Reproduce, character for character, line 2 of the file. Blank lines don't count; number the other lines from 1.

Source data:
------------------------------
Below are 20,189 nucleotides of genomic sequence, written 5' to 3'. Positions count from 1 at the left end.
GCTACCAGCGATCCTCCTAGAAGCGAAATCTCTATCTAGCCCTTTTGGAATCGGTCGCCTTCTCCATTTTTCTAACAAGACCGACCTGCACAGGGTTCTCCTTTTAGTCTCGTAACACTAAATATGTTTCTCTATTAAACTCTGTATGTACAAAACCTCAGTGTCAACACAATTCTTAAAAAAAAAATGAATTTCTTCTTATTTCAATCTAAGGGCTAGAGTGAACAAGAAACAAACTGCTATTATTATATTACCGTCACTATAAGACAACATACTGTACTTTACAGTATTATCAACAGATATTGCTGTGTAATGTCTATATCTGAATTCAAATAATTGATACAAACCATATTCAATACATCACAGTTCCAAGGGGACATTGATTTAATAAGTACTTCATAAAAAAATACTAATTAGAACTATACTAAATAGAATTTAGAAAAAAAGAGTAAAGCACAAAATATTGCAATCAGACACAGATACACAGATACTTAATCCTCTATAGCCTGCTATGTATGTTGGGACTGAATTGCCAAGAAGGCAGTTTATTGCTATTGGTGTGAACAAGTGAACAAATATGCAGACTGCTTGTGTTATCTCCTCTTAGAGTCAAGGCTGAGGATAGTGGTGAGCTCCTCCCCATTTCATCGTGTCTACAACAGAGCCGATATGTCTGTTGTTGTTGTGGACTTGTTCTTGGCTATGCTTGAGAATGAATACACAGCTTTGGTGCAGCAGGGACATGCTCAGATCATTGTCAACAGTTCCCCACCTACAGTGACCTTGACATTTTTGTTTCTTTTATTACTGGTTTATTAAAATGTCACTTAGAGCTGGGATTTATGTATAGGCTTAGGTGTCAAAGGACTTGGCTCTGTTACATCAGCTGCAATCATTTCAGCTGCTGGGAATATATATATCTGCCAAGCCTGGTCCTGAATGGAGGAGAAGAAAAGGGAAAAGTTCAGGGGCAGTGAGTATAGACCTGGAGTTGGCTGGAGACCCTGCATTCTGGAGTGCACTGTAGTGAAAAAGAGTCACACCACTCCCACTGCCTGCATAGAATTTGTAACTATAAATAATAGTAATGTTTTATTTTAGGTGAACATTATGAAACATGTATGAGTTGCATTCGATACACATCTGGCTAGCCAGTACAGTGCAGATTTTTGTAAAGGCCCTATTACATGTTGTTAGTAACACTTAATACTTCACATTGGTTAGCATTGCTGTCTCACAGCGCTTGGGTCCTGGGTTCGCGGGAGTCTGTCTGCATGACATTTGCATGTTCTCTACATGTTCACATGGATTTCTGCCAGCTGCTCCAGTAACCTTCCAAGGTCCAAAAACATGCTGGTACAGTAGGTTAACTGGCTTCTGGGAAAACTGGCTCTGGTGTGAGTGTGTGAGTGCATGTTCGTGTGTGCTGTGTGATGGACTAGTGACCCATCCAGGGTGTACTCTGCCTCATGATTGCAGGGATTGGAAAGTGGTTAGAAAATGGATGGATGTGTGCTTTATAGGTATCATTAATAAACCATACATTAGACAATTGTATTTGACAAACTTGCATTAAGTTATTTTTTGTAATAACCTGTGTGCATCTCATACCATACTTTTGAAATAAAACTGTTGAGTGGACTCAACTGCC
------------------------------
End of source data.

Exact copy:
GCTACCAGCGATCCTCCTAGAAGCGAAATCTCTATCTAGCCCTTTTGGAATCGGTCGCCTTCTCCATTTTTCTAACAAGACCGACCTGCACAGGGTTCTCCTTTTAGTCTCGTAACACTAAATATGTTTCTCTATTAAACTCTGTATGTACAAAACCTCAGTGTCAACACAATTCTTAAAAAAAAAATGAATTTCTTCTTATTTCAATCTAAGGGCTAGAGTGAACAAGAAACAAACTGCTATTATTATATTACCGTCACTATAAGACAACATACTGTACTTTACAGTATTATCAACAGATATTGCTGTGTAATGTCTATATCTGAATTCAAATAATTGATACAAACCATATTCAATACATCACAGTTCCAAGGGGACATTGATTTAATAAGTACTTCATAAAAAAATACTAATTAGAACTATACTAAATAGAATTTAGAAAAAAAGAGTAAAGCACAAAATATTGCAATCAGACACAGATACACAGATACTTAATCCTCTATAGCCTGCTATGTATGTTGGGACTGAATTGCCAAGAAGGCAGTTTATTGCTATTGGTGTGAACAAGTGAACAAATATGCAGACTGCTTGTGTTATCTCCTCTTAGAGTCAAGGCTGAGGATAGTGGTGAGCTCCTCCCCATTTCATCGTGTCTACAACAGAGCCGATATGTCTGTTGTTGTTGTGGACTTGTTCTTGGCTATGCTTGAGAATGAATACACAGCTTTGGTGCAGCAGGGACATGCTCAGATCATTGTCAACAGTTCCCCACCTACAGTGACCTTGACATTTTTGTTTCTTTTATTACTGGTTTATTAAAATGTCACTTAGAGCTGGGATTTATGTATAGGCTTAGGTGTCAAAGGACTTGGCTCTGTTACATCAGCTGCAATCATTTCAGCTGCTGGGAATATATATATCTGCCAAGCCTGGTCCTGAATGGAGGAGAAGAAAAGGGAAAAGTTCAGGGGCAGTGAGTATAGACCTGGAGTTGGCTGGAGACCCTGCATTCTGGAGTGCACTGTAGTGAAAAAGAGTCACACCACTCCCACTGCCTGCATAGAATTTGTAACTATAAATAATAGTAATGTTTTATTTTAGGTGAACATTATGAAACATGTATGAGTTGCATTCGATACACATCTGGCTAGCCAGTACAGTGCAGATTTTTGTAAAGGCCCTATTACATGTTGTTAGTAACACTTAATACTTCACATTGGTTAGCATTGCTGTCTCACAGCGCTTGGGTCCTGGGTTCGCGGGAGTCTGTCTGCATGACATTTGCATGTTCTCTACATGTTCACATGGATTTCTGCCAGCTGCTCCAGTAACCTTCCAAGGTCCAAAAACATGCTGGTACAGTAGGTTAACTGGCTTCTGGGAAAACTGGCTCTGGTGTGAGTGTGTGAGTGCATGTTCGTGTGTGCTGTGTGATGGACTAGTGACCCATCCAGGGTGTACTCTGCCTCATGATTGCAGGGATTGGAAAGTGGTTAGAAAATGGATGGATGTGTGCTTTATAGGTATCATTAATAAACCATACATTAGACAATTGTATTTGACAAACTTGCATTAAGTTATTTTTTGTAATAACCTGTGTGCATCTCATACCATACTTTTGAAATAAAACTGTTGAGTGGACTCAACTGCC